A reflective paper asks students to delve into the personal. Instead of building an argument with evidence and authorities, the personal essay relies on the author's feelings and thinking. The topic can range widely, from politics to sport to entertainment, as long as the writer uses personal experience and reasoning to structure the paper.
An author's voice establishes credibility as well as sets the tone for the reader's experience. This is especially true for the reflective essay. Since the reflective essay relies on personal experience to carry the argument, it will not succeed if the author does not quickly establish an open, trustworthy and authoritative voice. When reading autobiographical pieces, readers expect an extra degree of honesty. Authors should avoid jargon, stilted prose or even cliché. The reflective essay demands that authors honestly discuss a topic from a personal point of view; that point of view will seem hollow if the person espousing it does not come off as genuine. Authors need not reveal personal secrets, but they do need to reflect an honest persona influenced by particular experiences.
What largely distinguishes a reflective paper from other types of essays is the amount of emphasis the author puts on personal experience. A reflective essay makes use of personal narrative to shape the essay and give it originality. Writers of reflective essays need not have professional experience in a subject; they need only to use personal experience, no matter how seemingly insignificant, to connect to a larger issue or question. If a reflective essay asks students to consider what they learned in a particular class, as the Lynchburg College example does, then students should develop an essay detailing their experience while juxtaposing that experience with the larger roles and expectations of students in that classroom. A reflective paper is not just autobiography. It asks authors to reflect on a personal position, experience or frustration in relation to larger narratives. Without that quality, the reader may not connect to the piece.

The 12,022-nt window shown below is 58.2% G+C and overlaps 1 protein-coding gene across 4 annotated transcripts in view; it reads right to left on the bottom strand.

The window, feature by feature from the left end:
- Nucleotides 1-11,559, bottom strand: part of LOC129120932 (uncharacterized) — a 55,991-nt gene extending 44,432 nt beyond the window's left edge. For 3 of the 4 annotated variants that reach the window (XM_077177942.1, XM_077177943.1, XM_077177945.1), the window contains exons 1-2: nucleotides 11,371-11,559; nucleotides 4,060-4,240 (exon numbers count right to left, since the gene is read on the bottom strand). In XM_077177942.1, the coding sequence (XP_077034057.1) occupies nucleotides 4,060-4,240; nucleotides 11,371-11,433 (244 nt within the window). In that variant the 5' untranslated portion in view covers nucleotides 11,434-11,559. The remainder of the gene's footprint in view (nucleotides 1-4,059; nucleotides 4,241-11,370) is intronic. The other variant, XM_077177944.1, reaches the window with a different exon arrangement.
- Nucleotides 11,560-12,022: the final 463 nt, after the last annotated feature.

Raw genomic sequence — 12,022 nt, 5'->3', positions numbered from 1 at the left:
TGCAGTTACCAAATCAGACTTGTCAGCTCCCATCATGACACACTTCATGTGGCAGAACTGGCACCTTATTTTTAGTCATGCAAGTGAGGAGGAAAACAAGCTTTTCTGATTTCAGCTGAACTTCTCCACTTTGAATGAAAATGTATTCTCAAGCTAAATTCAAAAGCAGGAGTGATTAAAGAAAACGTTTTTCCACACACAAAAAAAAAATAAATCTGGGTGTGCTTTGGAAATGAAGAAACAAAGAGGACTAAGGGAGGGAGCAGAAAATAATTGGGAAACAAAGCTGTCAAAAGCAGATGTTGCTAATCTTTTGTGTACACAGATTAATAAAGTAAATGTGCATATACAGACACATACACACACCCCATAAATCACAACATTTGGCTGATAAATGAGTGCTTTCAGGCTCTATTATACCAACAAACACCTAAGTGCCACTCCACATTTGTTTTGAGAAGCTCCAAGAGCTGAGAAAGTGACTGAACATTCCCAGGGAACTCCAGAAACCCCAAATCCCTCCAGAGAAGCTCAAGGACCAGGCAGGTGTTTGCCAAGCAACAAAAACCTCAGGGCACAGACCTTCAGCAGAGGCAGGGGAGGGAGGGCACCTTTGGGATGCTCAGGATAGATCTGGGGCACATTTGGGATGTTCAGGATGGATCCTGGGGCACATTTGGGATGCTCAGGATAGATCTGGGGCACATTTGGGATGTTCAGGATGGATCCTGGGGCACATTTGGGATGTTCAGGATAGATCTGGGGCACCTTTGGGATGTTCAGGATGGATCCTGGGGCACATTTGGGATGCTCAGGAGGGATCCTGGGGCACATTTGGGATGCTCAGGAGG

As George Mason University suggests, a reflective essay's purpose must be clear and the points must be organized to help the reader follow the argument. Just because it's personal doesn't mean it should meander like our thoughts. For a piece to be rhetorically persuasive and satisfying, it must have a clear structure, with a beginning introducing the topic and an end concluding it. Authors often believe that if an essay is personal, it does not need an argument. To the contrary, for an essay to work, reflective or not, the author must be able to identify what the essay is about and what it hopes to accomplish. Organization is the greatest tool in communicating that purpose and making it effective. Many authors rely on a chronological scheme to organize the paper, but many other methods of organization are possible and may help make the topic richer and more memorable.
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